HCA’s Good Samaritan San Jose RNs to protest unsafe staffing
Nurses sound the alarm and say: ‘Unsafe staffing is no April fools’
Registered nurses at HCA’s Good Samaritan Hospital in San Jose will hold an action Thursday, April 1 to warn the public that severe short staffing in women’s and children’s services at the hospital is putting laboring women and newborns in danger, announced California Nurses Association (CNA) today.
What: Good Samaritan RNs to protest unsafe staffing
When: Thursday, April 1, 2021, 3:30 p.m.–5 p.m.
Where: Good Samaritan Hospital, 2425 Samaritan Dr., San Jose
Nurses report they are assigned more patients than they can safely care for in labor and delivery, ante and post–partum care, and neonatal intensive care (NICU). Since the closure last May of women’s services at HCA’s other San Jose hospital, Regional Medical Center, staffing in all those areas has substantially deteriorated, nurses say.
With the pandemic far from over, nurses in labor and delivery and the mother-baby unit, where newborns are with their mother, say the hospital continues to commingle Covid and non-Covid patients, which is unsafe and risks further spread of the virus and infection of patients, nurses, and other hospital staff.
“These are unconscionable conditions that put our patients in harm's way,” said Sara Latham, a labor and delivery RN at Good Samaritan. “We fear for our patients’ safety when we are forced to run from patient to patient and are unable to consistently monitor for changes in their condition and ensure they get the care they need.”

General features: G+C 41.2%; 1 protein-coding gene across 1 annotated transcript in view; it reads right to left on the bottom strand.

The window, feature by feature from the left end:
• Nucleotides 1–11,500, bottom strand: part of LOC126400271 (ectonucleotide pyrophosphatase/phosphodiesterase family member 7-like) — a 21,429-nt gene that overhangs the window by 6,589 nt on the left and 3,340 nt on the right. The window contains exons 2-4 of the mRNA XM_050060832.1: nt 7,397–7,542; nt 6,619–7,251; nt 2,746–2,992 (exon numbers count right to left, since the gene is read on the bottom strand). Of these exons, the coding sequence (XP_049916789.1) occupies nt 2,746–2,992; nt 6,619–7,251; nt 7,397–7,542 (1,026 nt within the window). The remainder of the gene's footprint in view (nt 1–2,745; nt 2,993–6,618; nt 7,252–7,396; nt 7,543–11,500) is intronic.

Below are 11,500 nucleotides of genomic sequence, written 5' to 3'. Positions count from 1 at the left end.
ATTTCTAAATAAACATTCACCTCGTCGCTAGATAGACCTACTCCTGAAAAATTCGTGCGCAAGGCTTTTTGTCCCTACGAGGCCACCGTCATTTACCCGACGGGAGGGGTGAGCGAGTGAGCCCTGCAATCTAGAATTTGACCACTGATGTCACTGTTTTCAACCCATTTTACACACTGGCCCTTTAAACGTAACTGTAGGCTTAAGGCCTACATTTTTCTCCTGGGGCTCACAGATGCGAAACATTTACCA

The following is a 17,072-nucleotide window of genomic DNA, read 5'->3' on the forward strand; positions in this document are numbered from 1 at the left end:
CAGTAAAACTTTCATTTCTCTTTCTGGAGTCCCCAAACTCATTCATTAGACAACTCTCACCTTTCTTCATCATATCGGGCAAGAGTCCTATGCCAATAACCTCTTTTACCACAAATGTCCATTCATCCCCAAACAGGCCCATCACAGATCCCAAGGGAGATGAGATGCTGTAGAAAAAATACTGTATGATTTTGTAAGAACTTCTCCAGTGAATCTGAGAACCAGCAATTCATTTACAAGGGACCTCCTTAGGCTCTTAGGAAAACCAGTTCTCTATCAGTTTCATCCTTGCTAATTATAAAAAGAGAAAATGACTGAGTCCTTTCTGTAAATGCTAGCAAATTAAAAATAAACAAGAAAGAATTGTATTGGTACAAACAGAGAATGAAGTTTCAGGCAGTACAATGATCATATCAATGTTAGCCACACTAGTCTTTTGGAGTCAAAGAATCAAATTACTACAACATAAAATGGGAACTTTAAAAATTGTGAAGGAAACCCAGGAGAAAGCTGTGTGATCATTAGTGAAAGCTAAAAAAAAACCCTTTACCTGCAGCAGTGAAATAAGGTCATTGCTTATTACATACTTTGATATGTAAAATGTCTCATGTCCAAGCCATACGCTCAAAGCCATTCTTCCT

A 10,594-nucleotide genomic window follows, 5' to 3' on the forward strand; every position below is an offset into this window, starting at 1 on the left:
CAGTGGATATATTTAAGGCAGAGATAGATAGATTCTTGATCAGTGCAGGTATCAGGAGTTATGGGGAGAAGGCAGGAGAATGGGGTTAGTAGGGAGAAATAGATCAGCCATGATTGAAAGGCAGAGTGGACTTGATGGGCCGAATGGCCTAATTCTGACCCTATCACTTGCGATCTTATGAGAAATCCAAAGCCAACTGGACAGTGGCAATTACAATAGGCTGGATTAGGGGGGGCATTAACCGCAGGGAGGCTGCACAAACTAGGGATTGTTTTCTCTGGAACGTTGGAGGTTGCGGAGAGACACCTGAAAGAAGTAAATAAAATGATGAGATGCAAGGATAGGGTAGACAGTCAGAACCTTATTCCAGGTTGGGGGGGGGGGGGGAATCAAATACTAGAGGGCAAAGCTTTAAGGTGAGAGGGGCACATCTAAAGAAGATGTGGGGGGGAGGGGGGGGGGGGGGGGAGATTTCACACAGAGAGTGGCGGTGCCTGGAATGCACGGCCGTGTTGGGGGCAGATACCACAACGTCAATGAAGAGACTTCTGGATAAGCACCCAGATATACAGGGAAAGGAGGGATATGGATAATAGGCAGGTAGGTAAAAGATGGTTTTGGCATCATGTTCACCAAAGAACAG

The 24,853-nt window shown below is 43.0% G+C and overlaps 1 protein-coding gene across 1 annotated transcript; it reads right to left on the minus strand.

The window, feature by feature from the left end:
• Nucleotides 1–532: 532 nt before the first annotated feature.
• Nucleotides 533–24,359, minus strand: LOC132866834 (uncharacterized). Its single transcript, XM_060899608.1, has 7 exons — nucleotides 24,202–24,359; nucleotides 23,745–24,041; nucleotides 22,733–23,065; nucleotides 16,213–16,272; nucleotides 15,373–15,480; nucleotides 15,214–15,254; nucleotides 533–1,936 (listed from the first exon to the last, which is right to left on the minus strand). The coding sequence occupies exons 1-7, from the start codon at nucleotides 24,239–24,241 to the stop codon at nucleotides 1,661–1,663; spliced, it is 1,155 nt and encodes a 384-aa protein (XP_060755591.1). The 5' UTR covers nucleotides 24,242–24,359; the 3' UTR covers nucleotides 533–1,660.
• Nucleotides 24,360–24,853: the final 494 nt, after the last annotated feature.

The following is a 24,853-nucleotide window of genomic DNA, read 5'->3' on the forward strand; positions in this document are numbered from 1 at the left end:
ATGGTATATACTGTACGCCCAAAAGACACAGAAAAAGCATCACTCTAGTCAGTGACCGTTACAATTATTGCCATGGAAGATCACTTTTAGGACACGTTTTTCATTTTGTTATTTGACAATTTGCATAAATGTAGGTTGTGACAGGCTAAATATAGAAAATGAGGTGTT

Nurses also say managerial indifference is making the staffing crisis worse. Department managers are telling nurses who raise concerns that all staffing decisions are made by the hospital’s chief financial officer (CFO).
Neonatal intensive care unit management told NICU RNs that they were informed by the CFO they would need to staff differently to meet financial goals. Another RN has reported being told directly by the CFO that he was comfortable making staffing decisions even though he has no clinical background.
“Nurses are horrified that a top executive of our hospital, which is owned by the wealthiest hospital corporation in the world, puts its budget and profit goals ahead of our patients’ health and safety. We are in fear of what avoidable tragedies could occur,” said NICU RN Christine Weng.
Last year alone HCA reported $3.7 billion in profits.
Dangerous conditions have especially accelerated in the NICU, nurses say. With cuts to resource and relief RNs, nurses have less time to take needed breaks to prevent fatigue and the potential for errors. Assisting with setting and monitoring IV lines and other medical intervention to prevent infections, and other essential care needs for infants are all impacted.
“This short staffing fails to account for such eventualities as C-sections, critical deliveries, or other procedures,” said Jill Pfeiffer, NICU RN at Good Samaritan. “Infants in the NICU are particularly vulnerable and need optimal close care. To jeopardize the health of these infants for economic gain is morally reprehensible.
In antepartum care, nurses say there have been days where staffing was so short they had to unsafely care for up to six patients at a time when other nurses had to rush off to assist with emergency procedures elsewhere.
And, in both labor and delivery and antepartum care, harassment and hostility from hospital management and unjust discipline, even terminations, has resulted in the loss of essential experienced RNs.
“This is a disaster waiting to happen,” said Diana Rossman, antepartum RN. “We are struggling to keep our new mothers and these extremely fragile infants safe and healthy, but it is getting more difficult every day with no support, and often outright opposition, by the hospital management. The community needs to be aware of this crisis.”
CNA represents more than 1,000 nurses at Good Samaritan Hospital.